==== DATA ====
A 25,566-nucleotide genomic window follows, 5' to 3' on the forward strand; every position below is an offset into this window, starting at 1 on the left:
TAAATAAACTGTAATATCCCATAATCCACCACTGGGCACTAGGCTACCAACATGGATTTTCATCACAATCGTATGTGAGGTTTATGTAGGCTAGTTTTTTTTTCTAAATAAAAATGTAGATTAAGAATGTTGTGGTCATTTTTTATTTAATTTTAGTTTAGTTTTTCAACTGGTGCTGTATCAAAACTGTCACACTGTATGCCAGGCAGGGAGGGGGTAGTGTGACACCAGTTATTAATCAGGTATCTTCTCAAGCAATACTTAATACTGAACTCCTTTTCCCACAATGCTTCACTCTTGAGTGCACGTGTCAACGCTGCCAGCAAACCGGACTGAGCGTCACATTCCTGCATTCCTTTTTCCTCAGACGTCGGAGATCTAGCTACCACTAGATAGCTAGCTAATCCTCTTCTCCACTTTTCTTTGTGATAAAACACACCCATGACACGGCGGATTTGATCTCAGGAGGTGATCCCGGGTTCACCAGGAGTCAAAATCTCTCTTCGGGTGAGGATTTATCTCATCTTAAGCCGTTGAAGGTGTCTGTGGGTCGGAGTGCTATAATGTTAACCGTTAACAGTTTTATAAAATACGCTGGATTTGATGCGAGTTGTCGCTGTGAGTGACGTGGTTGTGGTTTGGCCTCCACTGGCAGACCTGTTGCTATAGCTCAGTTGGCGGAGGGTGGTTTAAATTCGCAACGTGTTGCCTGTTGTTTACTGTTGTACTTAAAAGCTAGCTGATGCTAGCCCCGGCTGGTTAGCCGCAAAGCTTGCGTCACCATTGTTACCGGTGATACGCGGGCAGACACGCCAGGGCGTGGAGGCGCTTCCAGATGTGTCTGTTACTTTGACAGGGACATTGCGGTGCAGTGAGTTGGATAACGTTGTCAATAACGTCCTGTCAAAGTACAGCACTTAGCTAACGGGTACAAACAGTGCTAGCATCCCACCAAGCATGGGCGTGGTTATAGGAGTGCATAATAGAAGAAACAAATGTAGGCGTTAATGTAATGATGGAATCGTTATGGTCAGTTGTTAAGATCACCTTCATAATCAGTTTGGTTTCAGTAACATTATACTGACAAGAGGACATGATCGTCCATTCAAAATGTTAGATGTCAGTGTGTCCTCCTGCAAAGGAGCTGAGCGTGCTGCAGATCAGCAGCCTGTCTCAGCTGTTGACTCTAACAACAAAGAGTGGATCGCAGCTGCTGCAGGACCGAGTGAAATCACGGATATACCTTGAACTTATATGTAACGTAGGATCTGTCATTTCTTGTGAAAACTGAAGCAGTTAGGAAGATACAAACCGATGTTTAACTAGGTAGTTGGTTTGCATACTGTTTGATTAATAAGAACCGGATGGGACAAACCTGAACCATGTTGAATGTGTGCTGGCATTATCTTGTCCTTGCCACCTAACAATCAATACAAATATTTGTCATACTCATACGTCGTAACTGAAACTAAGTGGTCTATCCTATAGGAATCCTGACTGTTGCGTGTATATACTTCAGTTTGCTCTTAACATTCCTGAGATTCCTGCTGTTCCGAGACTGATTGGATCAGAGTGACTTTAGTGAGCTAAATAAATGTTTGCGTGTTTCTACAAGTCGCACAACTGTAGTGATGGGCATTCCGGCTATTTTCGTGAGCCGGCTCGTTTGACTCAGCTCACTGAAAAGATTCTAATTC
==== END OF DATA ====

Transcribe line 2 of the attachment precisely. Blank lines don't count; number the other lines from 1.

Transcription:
TAAATAAACTGTAATATCCCATAATCCACCACTGGGCACTAGGCTACCAACATGGATTTTCATCACAATCGTATGTGAGGTTTATGTAGGCTAGTTTTTTTTTCTAAATAAAAATGTAGATTAAGAATGTTGTGGTCATTTTTTATTTAATTTTAGTTTAGTTTTTCAACTGGTGCTGTATCAAAACTGTCACACTGTATGCCAGGCAGGGAGGGGGTAGTGTGACACCAGTTATTAATCAGGTATCTTCTCAAGCAATACTTAATACTGAACTCCTTTTCCCACAATGCTTCACTCTTGAGTGCACGTGTCAACGCTGCCAGCAAACCGGACTGAGCGTCACATTCCTGCATTCCTTTTTCCTCAGACGTCGGAGATCTAGCTACCACTAGATAGCTAGCTAATCCTCTTCTCCACTTTTCTTTGTGATAAAACACACCCATGACACGGCGGATTTGATCTCAGGAGGTGATCCCGGGTTCACCAGGAGTCAAAATCTCTCTTCGGGTGAGGATTTATCTCATCTTAAGCCGTTGAAGGTGTCTGTGGGTCGGAGTGCTATAATGTTAACCGTTAACAGTTTTATAAAATACGCTGGATTTGATGCGAGTTGTCGCTGTGAGTGACGTGGTTGTGGTTTGGCCTCCACTGGCAGACCTGTTGCTATAGCTCAGTTGGCGGAGGGTGGTTTAAATTCGCAACGTGTTGCCTGTTGTTTACTGTTGTACTTAAAAGCTAGCTGATGCTAGCCCCGGCTGGTTAGCCGCAAAGCTTGCGTCACCATTGTTACCGGTGATACGCGGGCAGACACGCCAGGGCGTGGAGGCGCTTCCAGATGTGTCTGTTACTTTGACAGGGACATTGCGGTGCAGTGAGTTGGATAACGTTGTCAATAACGTCCTGTCAAAGTACAGCACTTAGCTAACGGGTACAAACAGTGCTAGCATCCCACCAAGCATGGGCGTGGTTATAGGAGTGCATAATAGAAGAAACAAATGTAGGCGTTAATGTAATGATGGAATCGTTATGGTCAGTTGTTAAGATCACCTTCATAATCAGTTTGGTTTCAGTAACATTATACTGACAAGAGGACATGATCGTCCATTCAAAATGTTAGATGTCAGTGTGTCCTCCTGCAAAGGAGCTGAGCGTGCTGCAGATCAGCAGCCTGTCTCAGCTGTTGACTCTAACAACAAAGAGTGGATCGCAGCTGCTGCAGGACCGAGTGAAATCACGGATATACCTTGAACTTATATGTAACGTAGGATCTGTCATTTCTTGTGAAAACTGAAGCAGTTAGGAAGATACAAACCGATGTTTAACTAGGTAGTTGGTTTGCATACTGTTTGATTAATAAGAACCGGATGGGACAAACCTGAACCATGTTGAATGTGTGCTGGCATTATCTTGTCCTTGCCACCTAACAATCAATACAAATATTTGTCATACTCATACGTCGTAACTGAAACTAAGTGGTCTATCCTATAGGAATCCTGACTGTTGCGTGTATATACTTCAGTTTGCTCTTAACATTCCTGAGATTCCTGCTGTTCCGAGACTGATTGGATCAGAGTGACTTTAGTGAGCTAAATAAATGTTTGCGTGTTTCTACAAGTCGCACAACTGTAGTGATGGGCATTCCGGCTATTTTCGTGAGCCGGCTCGTTTGACTCAGCTCACTGAAAAGATTCTAATTC